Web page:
(c) Federal Aid. The department is authorized to act as agent of any municipality or municipalities acting jointly, upon the request of such municipality or municipalities, in accepting, receiving, receipting for and disbursing federal moneys, and other moneys public or private, made available to finance, in whole or part, the planning, acquisition, construction, improvement, maintenance, or operation of a municipal airport or air navigation facility; and if requested by such municipality or municipalities may act as its or their agent in contracting for and supervising such planning, acquisition, construction, improvement, maintenance or operation; and all municipalities are authorized to designate the department their agent for the foregoing purposes. The department, as principal on behalf of the state, and any municipality, on its own behalf, may enter into any contracts, with each other or with the United States or with any person, which may be required in connection with a grant or loan of federal moneys for municipal airport or air navigation facility purposes. All federal moneys accepted under this section shall be accepted and transferred or expended by the department upon such terms and conditions as are prescribed by the United States. All moneys received by the department pursuant to this section shall be deposited in the state treasury, and, unless otherwise prescribed by the authority from which such moneys were received, shall be kept in separate funds designated according to the purposes for which the moneys were made available, and held by the state in trust for such purposes. All such moneys are hereby appropriated for the purposes for which the same were made available, to be disbursed or expended in accordance with the terms and conditions upon which they were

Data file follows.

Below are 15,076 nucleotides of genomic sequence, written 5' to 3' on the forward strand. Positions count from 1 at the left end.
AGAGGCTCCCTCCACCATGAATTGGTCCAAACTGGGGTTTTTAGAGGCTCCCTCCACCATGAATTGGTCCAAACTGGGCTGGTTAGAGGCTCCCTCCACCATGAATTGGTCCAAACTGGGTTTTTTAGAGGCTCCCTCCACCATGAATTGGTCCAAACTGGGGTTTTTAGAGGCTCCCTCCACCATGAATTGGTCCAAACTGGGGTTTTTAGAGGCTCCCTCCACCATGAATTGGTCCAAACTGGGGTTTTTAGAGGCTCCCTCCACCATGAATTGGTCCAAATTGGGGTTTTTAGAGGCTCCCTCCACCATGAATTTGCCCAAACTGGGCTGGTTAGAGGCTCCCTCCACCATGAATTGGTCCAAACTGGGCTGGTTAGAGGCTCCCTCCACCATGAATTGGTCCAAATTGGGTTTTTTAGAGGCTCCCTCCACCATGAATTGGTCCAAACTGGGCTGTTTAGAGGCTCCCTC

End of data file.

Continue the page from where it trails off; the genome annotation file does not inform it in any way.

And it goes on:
made available.


                (d) No municipality, county, regional airport authority in this state, except airports serving regularly scheduled airlines certified by an agency of the federal government, whether acting alone or jointly with another local public entity or with the state, shall submit to any federal agency or department of the United States any project application under the provisions of any act of congress which provides airport planning funds, or airport construction and development funds for the expansion and improvement of the airport system, unless the pre-application for federal assistance has been first submitted to and approved by the Idaho transportation department.